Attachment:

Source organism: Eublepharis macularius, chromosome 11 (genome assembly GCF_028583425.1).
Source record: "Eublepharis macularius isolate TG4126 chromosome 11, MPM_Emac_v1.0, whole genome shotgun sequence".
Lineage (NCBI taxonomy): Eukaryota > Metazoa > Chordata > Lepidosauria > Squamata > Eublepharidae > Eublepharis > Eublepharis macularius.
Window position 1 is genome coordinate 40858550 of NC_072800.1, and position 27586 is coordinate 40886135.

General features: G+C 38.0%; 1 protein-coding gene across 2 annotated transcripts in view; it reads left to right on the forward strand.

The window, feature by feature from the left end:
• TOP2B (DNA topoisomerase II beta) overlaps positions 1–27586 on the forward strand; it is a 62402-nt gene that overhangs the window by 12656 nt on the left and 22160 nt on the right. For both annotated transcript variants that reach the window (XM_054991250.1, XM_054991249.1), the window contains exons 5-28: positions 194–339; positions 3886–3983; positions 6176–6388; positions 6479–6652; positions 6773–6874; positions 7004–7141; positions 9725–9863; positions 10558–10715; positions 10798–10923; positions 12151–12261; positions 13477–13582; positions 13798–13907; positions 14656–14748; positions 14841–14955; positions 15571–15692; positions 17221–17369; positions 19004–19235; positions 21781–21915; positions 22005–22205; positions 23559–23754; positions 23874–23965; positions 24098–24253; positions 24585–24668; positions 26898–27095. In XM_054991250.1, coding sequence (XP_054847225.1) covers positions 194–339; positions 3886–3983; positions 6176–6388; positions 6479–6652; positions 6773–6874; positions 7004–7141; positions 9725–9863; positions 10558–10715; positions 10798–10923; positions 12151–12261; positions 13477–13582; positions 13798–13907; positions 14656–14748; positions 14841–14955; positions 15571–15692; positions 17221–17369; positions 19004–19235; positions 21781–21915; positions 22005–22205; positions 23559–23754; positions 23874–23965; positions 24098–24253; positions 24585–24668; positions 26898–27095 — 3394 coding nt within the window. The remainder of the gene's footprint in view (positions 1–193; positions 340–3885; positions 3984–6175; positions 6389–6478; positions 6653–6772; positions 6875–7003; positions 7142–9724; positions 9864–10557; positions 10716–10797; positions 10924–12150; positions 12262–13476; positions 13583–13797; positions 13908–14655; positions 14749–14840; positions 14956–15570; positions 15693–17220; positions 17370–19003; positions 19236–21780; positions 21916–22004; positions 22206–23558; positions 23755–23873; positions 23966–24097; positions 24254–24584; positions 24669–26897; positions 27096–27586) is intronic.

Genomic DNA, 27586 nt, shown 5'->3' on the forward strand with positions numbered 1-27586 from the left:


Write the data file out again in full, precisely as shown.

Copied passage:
Source organism: Eublepharis macularius, chromosome 11 (genome assembly GCF_028583425.1).
Source record: "Eublepharis macularius isolate TG4126 chromosome 11, MPM_Emac_v1.0, whole genome shotgun sequence".
Lineage (NCBI taxonomy): Eukaryota > Metazoa > Chordata > Lepidosauria > Squamata > Eublepharidae > Eublepharis > Eublepharis macularius.
Window position 1 is genome coordinate 40858550 of NC_072800.1, and position 27586 is coordinate 40886135.

General features: G+C 38.0%; 1 protein-coding gene across 2 annotated transcripts in view; it reads left to right on the forward strand.

The window, feature by feature from the left end:
• TOP2B (DNA topoisomerase II beta) overlaps positions 1–27586 on the forward strand; it is a 62402-nt gene that overhangs the window by 12656 nt on the left and 22160 nt on the right. For both annotated transcript variants that reach the window (XM_054991250.1, XM_054991249.1), the window contains exons 5-28: positions 194–339; positions 3886–3983; positions 6176–6388; positions 6479–6652; positions 6773–6874; positions 7004–7141; positions 9725–9863; positions 10558–10715; positions 10798–10923; positions 12151–12261; positions 13477–13582; positions 13798–13907; positions 14656–14748; positions 14841–14955; positions 15571–15692; positions 17221–17369; positions 19004–19235; positions 21781–21915; positions 22005–22205; positions 23559–23754; positions 23874–23965; positions 24098–24253; positions 24585–24668; positions 26898–27095. In XM_054991250.1, coding sequence (XP_054847225.1) covers positions 194–339; positions 3886–3983; positions 6176–6388; positions 6479–6652; positions 6773–6874; positions 7004–7141; positions 9725–9863; positions 10558–10715; positions 10798–10923; positions 12151–12261; positions 13477–13582; positions 13798–13907; positions 14656–14748; positions 14841–14955; positions 15571–15692; positions 17221–17369; positions 19004–19235; positions 21781–21915; positions 22005–22205; positions 23559–23754; positions 23874–23965; positions 24098–24253; positions 24585–24668; positions 26898–27095 — 3394 coding nt within the window. The remainder of the gene's footprint in view (positions 1–193; positions 340–3885; positions 3984–6175; positions 6389–6478; positions 6653–6772; positions 6875–7003; positions 7142–9724; positions 9864–10557; positions 10716–10797; positions 10924–12150; positions 12262–13476; positions 13583–13797; positions 13908–14655; positions 14749–14840; positions 14956–15570; positions 15693–17220; positions 17370–19003; positions 19236–21780; positions 21916–22004; positions 22206–23558; positions 23755–23873; positions 23966–24097; positions 24254–24584; positions 24669–26897; positions 27096–27586) is intronic.

Genomic DNA, 27586 nt, shown 5'->3' on the forward strand with positions numbered 1-27586 from the left: